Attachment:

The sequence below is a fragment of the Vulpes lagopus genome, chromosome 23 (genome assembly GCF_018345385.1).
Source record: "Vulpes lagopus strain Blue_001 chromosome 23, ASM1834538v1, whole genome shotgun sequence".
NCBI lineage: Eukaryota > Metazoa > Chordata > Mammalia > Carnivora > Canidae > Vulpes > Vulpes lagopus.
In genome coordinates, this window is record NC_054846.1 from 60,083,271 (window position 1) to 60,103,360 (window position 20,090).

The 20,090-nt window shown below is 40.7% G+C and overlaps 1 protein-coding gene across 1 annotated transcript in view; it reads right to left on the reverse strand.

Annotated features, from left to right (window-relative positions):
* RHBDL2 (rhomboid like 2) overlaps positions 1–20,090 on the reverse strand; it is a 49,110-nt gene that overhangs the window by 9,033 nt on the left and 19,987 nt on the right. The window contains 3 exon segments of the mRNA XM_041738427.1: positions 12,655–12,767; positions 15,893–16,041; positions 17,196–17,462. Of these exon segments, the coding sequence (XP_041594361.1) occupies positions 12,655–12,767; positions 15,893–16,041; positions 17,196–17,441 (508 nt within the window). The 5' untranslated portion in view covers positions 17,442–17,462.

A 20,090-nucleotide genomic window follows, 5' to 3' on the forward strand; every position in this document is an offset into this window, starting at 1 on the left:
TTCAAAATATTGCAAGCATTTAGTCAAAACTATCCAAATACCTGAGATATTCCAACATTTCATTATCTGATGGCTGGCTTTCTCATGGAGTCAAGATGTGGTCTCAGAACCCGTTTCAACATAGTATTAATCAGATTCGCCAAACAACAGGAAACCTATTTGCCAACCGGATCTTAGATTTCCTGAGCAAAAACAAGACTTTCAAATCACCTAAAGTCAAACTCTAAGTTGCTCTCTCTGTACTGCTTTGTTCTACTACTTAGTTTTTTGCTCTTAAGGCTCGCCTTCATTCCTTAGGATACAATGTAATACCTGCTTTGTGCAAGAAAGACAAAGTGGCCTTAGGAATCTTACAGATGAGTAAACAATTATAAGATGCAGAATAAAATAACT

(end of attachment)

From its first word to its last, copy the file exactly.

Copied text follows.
The sequence below is a fragment of the Vulpes lagopus genome, chromosome 23 (genome assembly GCF_018345385.1).
Source record: "Vulpes lagopus strain Blue_001 chromosome 23, ASM1834538v1, whole genome shotgun sequence".
NCBI lineage: Eukaryota > Metazoa > Chordata > Mammalia > Carnivora > Canidae > Vulpes > Vulpes lagopus.
In genome coordinates, this window is record NC_054846.1 from 60,083,271 (window position 1) to 60,103,360 (window position 20,090).

The 20,090-nt window shown below is 40.7% G+C and overlaps 1 protein-coding gene across 1 annotated transcript in view; it reads right to left on the reverse strand.

Annotated features, from left to right (window-relative positions):
* RHBDL2 (rhomboid like 2) overlaps positions 1–20,090 on the reverse strand; it is a 49,110-nt gene that overhangs the window by 9,033 nt on the left and 19,987 nt on the right. The window contains 3 exon segments of the mRNA XM_041738427.1: positions 12,655–12,767; positions 15,893–16,041; positions 17,196–17,462. Of these exon segments, the coding sequence (XP_041594361.1) occupies positions 12,655–12,767; positions 15,893–16,041; positions 17,196–17,441 (508 nt within the window). The 5' untranslated portion in view covers positions 17,442–17,462.

A 20,090-nucleotide genomic window follows, 5' to 3' on the forward strand; every position in this document is an offset into this window, starting at 1 on the left:
TTCAAAATATTGCAAGCATTTAGTCAAAACTATCCAAATACCTGAGATATTCCAACATTTCATTATCTGATGGCTGGCTTTCTCATGGAGTCAAGATGTGGTCTCAGAACCCGTTTCAACATAGTATTAATCAGATTCGCCAAACAACAGGAAACCTATTTGCCAACCGGATCTTAGATTTCCTGAGCAAAAACAAGACTTTCAAATCACCTAAAGTCAAACTCTAAGTTGCTCTCTCTGTACTGCTTTGTTCTACTACTTAGTTTTTTGCTCTTAAGGCTCGCCTTCATTCCTTAGGATACAATGTAATACCTGCTTTGTGCAAGAAAGACAAAGTGGCCTTAGGAATCTTACAGATGAGTAAACAATTATAAGATGCAGAATAAAATAACT